4. I hope that our gathering today may contribute to the body of knowledge or body of lessons from the war. Lest we forget, there is wisdom in the words of George Santayana that: those who do not know their history are doomed to repeat it. That is why I thank you for the chance for us to collectively remember, reflect, hope and seek ways to build anew.

5.My most heartfelt reflection is that in the Nigeria-Biafra conflict, we can and should acknowledge the sacrifice – in blood, suffering and toil – by millions of citizens on both sides of that divide. They shared a common hope for their sacrifice: namely, that out of that war, we shall build a nation where no man is oppressed. The only difference was that for one side, Nigeria was that nation. For the other it was Biafra.

6. Let us spare a thought for every victim of that conflict and the crises before that: the leaders and the soldiers, ordinary men, women and children. Each one loved life; had hopes and dreamt dreams. They died prematurely and often, painfully.

7. For those of us that survived the war and others who came afterwards, we are both heirs to the sacrifices of fallen brethren. Let us commit ourselves today and always to their hopes for peace and justice. Anytime that we are violent, anytime that we are unjust in the exercise of our public trust, anytime we lower the ideals of this nation, we betray them; and we act as if they died in vain. As we honour their memory, today my worry is not only about the rising feeling of marginalization of Igbos or any other group but that our nation may emerge from this conflict a more united and prosperous country.

8. At the end of the war, in spite of a policy of no victor no vanquished by the Government of General Yakubu Gowon, an unconscionable policy of impoverishment of Biafrans was unleashed by the federal government. Every bank deposit of Biafrans that had encountered a transaction whether by deposit or withdrawal was reduced to £20. Massive savings were completely wiped out. Capacity for investment and recovery from the war was shattered. Whilst this poverty pervaded, the Indigenisation Decree was promulgated enabling other Nigerians, except Biafrans to acquire commanding heights in the indigenised companies which held at that time the critical and commanding heights of Nigeria’s private economy.​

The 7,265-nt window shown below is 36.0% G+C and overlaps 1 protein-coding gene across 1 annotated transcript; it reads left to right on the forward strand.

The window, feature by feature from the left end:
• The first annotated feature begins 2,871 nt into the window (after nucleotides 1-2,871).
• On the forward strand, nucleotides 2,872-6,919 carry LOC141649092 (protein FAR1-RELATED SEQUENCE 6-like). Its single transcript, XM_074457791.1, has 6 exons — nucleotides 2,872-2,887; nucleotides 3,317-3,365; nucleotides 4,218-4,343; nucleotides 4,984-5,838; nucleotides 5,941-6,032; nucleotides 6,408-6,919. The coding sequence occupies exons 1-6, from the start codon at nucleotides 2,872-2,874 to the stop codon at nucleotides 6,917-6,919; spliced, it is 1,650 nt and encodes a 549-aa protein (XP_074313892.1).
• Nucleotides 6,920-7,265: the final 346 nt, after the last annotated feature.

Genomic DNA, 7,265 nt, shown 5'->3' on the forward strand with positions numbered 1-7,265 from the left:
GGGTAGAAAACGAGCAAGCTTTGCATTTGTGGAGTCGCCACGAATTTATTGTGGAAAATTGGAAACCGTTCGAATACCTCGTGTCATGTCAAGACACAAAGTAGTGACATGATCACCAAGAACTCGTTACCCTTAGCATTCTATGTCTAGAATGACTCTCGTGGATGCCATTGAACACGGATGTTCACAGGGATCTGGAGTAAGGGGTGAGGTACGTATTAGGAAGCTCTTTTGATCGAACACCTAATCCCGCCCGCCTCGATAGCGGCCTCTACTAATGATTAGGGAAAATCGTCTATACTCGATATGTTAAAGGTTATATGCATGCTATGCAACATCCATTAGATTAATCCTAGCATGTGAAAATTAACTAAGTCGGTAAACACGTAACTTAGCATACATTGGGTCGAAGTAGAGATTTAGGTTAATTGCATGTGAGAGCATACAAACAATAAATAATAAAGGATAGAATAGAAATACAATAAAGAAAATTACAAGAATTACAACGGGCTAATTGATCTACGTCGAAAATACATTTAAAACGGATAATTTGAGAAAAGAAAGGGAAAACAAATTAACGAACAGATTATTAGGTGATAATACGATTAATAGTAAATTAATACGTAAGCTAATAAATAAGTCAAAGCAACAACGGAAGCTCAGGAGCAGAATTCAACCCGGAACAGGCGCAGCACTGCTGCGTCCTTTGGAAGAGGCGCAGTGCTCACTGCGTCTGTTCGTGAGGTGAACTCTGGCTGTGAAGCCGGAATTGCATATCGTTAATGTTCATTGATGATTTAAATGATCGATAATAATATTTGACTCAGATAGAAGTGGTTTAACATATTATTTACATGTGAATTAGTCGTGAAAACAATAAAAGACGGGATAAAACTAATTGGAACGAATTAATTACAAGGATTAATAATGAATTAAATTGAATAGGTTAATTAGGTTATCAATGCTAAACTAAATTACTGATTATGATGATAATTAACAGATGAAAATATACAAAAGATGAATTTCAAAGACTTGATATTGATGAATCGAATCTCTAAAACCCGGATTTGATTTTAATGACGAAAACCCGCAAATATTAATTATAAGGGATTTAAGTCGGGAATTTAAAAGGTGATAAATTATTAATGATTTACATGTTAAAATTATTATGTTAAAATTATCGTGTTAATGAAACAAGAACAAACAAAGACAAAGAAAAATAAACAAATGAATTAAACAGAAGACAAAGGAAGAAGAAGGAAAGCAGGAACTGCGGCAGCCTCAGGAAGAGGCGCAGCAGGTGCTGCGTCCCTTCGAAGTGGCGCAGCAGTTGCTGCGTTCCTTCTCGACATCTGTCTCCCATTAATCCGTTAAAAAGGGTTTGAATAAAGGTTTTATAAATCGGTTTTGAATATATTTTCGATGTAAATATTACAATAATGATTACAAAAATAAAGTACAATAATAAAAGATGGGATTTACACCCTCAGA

9. Nevertheless, on the issue of reconciliation, we must give due credit to the resilience of the people from the war affected areas and the generosity of millions of other Nigerians that opened their hearts and homes to their friends and neighbours that were victims of war. In many ways, it was by these incredible citizen to citizen relationships that Nigeria achieved one of the most remarkable post-conflict people to people reconciliation and reintegration in modern times.

10. Before the war national unity was the norm. A Biafran was a member of Northern Nigeria House of Chiefs. Biafrans lived freely and invested in all parts of Nigeria. In Lagos Dr Azikiwe was elected leader of Government Business. Mbonu Ojike was elected Deputy Speaker. In Enugu Alhaji Umoru Altine, a Fulani man was elected Mayor of Enugu. Mr Willougby a Yoruba man, was Accountant General.

11.On the economic front, the economy was buoyant. Import substitution industries grew rapidly and were more profitable. In the North, groundnut production and export fuelled economic growth. Textile industries flourished, agriculture boomed. Ahmadu Bello University thrived with outstanding international reputation.

12.In Lagos and the entire Western Region growth was phenomenal. Cocoa was a dependable foreign exchange earner. Cement, soft drinks, rubber, beer, soap and other import substitution industries grew phenomenally. Lagos, Ibadan and Ife housed universities of world standards. The first television station in black Africa was built. The first stadium in Nigeria was also built in the West.

13.In the Eastern Region palm produce grew the Eastern economy. Coal was mined and exported. Beer, cement, cashew nuts, tyres, aluminium, steel and soft drink factories grew rapidly. University of Nigeria was built and run by Americans.

14. Reflecting on 50 years after the Nigeria-Biafra conflict, it would seem to me that we have made very elaborate efforts: constitutional, political and administrative to ensure a united Nigeria. We must not shy away from giving our nation its due credit, after all, some other societies with challenges like ours did not fare as well as we did.

15. However, we should not rest on our oars. Unity is not an end in itself; and ultimately, the best way to sustain our unity is to apply it to achieve a higher objective; namely, nation building.